You may be a little confused about the best way to refer to someone who’s neurodivergent as there is not one agreed-upon best way. Some individuals prefer person-first language that centers them as a human before their diagnosis. That might sound like ‘a person with dyslexia’ or ‘someone who has ADHD’.
Whereas others prefer identity-first language like ‘an autistic person’ or ‘a discalcic colleague’.
If someone has declared their neurodiversity, why not ask them about which language they prefer and how they want to be addressed at work. It's a great first step to show you’re supportive and respectful of neurodiverse individuals.
Offer certain reasonable adjustments openly
Reasonable adjustments come in a range of shapes and sizes, but rather than asking employees to figure out what’s reasonable and how to politely ask for it, consider whether you could offer certain things first.
A form shared during your onboarding process could ask:
How individuals prefer to work (from home, in the office or blended)
If they require noise-canceling headphones
If they’d benefit from software like Grammarly, Freedom or Flown
Neurodiversity Celebration Week 2023 may be a great time to create a seismic shift in how your organization approaches neurological differences.
Reasonable adjustments can go a long way in demonstrating a supportive, safe environment for neurodivergent individuals. Remember you don’t have to give every employee exactly the same treatment if you create a culture that makes everyone feel safe, respected and seen.
Take a look at your HR policies
Your processes may be stopping you from reaping the benefits of hiring diverse talent.
Judging every interview through one objective set of criteria may mean you’re immediately discounting certain neurodiverse people. Individuals with autism and ADHD can often be overly honest about their weaknesses, and are prone to conversational tangents especially when under pressure.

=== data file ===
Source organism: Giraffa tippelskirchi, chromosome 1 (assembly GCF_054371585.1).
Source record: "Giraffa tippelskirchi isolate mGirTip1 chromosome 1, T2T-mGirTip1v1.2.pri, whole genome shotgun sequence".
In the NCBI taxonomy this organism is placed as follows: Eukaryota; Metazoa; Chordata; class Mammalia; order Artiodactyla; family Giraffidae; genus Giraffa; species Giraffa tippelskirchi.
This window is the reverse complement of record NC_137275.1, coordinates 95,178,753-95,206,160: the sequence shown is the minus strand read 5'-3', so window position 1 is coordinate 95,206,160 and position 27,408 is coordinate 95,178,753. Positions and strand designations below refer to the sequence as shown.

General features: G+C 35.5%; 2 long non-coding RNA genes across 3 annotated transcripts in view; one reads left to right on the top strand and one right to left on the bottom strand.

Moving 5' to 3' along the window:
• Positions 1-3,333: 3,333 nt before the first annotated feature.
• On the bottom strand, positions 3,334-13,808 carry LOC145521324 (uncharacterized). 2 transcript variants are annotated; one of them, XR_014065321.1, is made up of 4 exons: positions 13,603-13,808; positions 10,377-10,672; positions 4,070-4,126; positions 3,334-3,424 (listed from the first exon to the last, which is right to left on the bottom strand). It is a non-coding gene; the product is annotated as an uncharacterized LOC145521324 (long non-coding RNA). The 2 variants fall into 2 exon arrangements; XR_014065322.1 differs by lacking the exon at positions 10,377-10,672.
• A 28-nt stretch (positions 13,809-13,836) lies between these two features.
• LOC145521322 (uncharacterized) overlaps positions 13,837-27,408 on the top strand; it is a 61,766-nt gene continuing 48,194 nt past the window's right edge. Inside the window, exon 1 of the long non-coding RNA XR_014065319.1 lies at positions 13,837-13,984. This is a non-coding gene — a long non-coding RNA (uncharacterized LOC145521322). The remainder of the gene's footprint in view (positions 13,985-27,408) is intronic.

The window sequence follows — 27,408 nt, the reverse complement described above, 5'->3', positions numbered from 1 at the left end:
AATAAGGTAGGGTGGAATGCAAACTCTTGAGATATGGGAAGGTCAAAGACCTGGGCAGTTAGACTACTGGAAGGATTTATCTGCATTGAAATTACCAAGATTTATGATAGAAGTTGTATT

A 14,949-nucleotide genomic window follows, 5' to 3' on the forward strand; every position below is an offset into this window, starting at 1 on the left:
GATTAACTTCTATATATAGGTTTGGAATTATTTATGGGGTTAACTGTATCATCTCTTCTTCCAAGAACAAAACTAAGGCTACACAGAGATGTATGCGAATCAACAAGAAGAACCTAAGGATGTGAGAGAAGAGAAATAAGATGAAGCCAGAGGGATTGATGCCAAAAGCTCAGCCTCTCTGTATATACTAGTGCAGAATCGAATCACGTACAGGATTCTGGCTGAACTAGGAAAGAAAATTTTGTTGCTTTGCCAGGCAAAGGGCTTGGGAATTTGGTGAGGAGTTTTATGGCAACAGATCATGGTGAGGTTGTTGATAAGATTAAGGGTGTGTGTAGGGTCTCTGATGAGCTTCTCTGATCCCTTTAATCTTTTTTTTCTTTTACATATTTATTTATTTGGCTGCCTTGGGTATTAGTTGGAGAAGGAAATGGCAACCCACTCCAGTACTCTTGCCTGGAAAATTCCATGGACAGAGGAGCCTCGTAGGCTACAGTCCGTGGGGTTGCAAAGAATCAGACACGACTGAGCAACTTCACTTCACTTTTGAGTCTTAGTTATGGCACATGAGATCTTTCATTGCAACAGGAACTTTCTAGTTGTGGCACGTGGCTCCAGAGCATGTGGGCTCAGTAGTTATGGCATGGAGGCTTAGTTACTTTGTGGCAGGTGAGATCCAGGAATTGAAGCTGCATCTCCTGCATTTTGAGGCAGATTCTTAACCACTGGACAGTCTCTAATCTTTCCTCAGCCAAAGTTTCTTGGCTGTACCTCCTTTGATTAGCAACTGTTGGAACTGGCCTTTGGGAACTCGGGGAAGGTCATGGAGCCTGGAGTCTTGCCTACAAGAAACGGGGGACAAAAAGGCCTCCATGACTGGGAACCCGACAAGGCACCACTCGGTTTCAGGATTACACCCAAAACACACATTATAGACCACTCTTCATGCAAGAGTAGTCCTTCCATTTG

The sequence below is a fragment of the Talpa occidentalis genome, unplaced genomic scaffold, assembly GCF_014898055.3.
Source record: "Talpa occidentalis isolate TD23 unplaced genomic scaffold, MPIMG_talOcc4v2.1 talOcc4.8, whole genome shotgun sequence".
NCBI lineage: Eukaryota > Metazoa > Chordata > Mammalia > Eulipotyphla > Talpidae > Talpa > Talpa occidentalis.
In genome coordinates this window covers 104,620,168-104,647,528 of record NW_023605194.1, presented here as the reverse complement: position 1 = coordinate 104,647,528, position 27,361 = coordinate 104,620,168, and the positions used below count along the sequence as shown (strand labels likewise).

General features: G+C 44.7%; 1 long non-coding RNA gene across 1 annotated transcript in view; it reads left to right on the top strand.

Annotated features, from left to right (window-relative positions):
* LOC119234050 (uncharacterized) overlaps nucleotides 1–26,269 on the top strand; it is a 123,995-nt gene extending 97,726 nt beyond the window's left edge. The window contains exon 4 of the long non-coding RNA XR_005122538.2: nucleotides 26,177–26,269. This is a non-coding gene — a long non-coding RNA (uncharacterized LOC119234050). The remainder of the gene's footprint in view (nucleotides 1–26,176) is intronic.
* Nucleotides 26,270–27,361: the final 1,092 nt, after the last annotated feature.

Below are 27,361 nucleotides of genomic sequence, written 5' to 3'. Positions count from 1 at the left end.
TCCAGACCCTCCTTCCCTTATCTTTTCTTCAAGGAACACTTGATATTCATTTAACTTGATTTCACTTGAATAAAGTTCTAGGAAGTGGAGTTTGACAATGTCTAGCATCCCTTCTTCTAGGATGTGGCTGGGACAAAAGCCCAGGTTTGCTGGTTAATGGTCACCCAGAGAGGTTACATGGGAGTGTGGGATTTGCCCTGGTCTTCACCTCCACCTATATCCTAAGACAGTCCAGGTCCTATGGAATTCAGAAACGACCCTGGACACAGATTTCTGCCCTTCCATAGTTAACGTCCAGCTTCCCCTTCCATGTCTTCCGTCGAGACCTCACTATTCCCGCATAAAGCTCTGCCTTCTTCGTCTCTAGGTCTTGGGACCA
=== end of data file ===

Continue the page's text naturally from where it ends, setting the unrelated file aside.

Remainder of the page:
Consider the needs of the specific role you’re hiring for and whether there are other ways than an interview to assess a candidate's ability.
Companies like SAP, Hewlett-Packard Enterprise (HPE), Microsoft, Willis Towers Watson, Ford, and EY have reformed their HR processes in an effort to access neurodiverse talent. Whilst others like Dell, Deloitte and JPMorgan Chase are beginning to explore the idea as well.
Make your line managers and workers more aware
Neurodiversity awareness is crucial to creating an environment where everyone can thrive. Training workshops will give managers and colleagues the confidence to recruit, support and work with neurodiverse colleagues in a positive way.
As well as awareness, training sessions can help your team develop a more clear in-house communication style that avoids sarcasm and implication, and creates a culture of both written and verbal instructions for tasks.
Set up ongoing support ecosystems
It’s important you don’t just hire a person who’s neurodiverse, give them a pair of headphones and leave them to it.
To create meaningful change in your workplace consider setting up ongoing support ecosystems that benefit everyone.
The software company SAP creates a workplace support circle that includes a team manager, a team buddy, a life skills coach and a work mentor with their neurodiverse employees. Meanwhile, HPE puts neurodiverse employees in ‘pods’ where they work alongside neurotypical colleagues so they can all skillshare.
Think carefully about your business and what could work best.
Acknowledging and making adjustments for neurodiversity accepts everyone’s innate uniqueness
When we respect and account for the difference in others, we respect and account for differences in ourselves. In a study, managers reported feeling more capable to manage anyone after going through neurodiversity training, as it encouraged them to think more deeply about how to best leverage every employee’s unique talents and needs.
If you want to create an innovative, inclusive and effective workplace then looking out for neurodivergent employees may be a great place to start.